- An absence seizure is also known as a petit mal seizure. Your child may stare blankly into space, and will not pay attention to anything happening around him or her. Your child's eyes may flutter or blink repeatedly. He or she may smack his or her lips. Your child may have several absence seizures throughout a day.
- An atypical absence seizure looks like an absence seizure but with repetitive behaviors. These behaviors include eye opening and closing, eyes rolling outward or inward, and body stiffening.
- A partial seizure may affect one part of the brain. The symptoms may depend on where in the brain the abnormal activity is happening. It may be simple or complex. A simple partial seizure may not cause a loss of consciousness. A complex partial seizure may cause your child to be less awake or alert. Both types of partial seizures may cause jerky muscle movements, confusion, hallucinations, sweating, or repetitive behaviors.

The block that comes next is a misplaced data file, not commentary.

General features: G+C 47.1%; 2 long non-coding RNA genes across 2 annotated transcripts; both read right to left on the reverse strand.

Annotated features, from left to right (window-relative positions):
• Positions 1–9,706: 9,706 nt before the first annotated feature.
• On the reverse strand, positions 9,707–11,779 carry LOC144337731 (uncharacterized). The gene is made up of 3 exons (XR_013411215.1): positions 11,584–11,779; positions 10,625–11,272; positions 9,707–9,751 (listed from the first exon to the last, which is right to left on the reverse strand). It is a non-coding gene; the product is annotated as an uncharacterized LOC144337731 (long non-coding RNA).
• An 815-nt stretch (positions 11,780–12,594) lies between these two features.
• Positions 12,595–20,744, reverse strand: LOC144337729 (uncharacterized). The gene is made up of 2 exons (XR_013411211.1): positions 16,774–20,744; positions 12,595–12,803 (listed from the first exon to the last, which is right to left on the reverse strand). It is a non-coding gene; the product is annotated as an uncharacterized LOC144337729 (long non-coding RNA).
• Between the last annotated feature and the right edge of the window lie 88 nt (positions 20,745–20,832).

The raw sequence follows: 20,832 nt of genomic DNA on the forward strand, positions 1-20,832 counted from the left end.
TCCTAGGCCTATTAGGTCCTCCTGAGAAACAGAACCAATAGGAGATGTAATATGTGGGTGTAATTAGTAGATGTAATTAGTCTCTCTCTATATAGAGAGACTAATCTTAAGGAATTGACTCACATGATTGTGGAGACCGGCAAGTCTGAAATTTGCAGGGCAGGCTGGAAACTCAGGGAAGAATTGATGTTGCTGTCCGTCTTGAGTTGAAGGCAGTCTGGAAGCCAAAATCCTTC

Medicine may be given to prevent a seizure. Medicine may also be given during a seizure to stop it. Your child may be given seizure medicine through his or her IV, or as a pill.
What you can do to help your child manage or prevent seizures:
- Keep a seizure diary. Include when the seizure started and how long it lasted. Also include what your child was doing before the seizure started and if he or she had an aura. Ask anyone who saw your child have the seizure what he or she did during and after the seizure. Bring the seizure diary with you to all follow-up visits.
- Set a regular sleep schedule. A lack of sleep can trigger a seizure. Try to have your child go to sleep and wake up at the same times every day. Keep your child's bedroom quiet and dark. Talk to your child's healthcare provider if he or she is having trouble sleeping.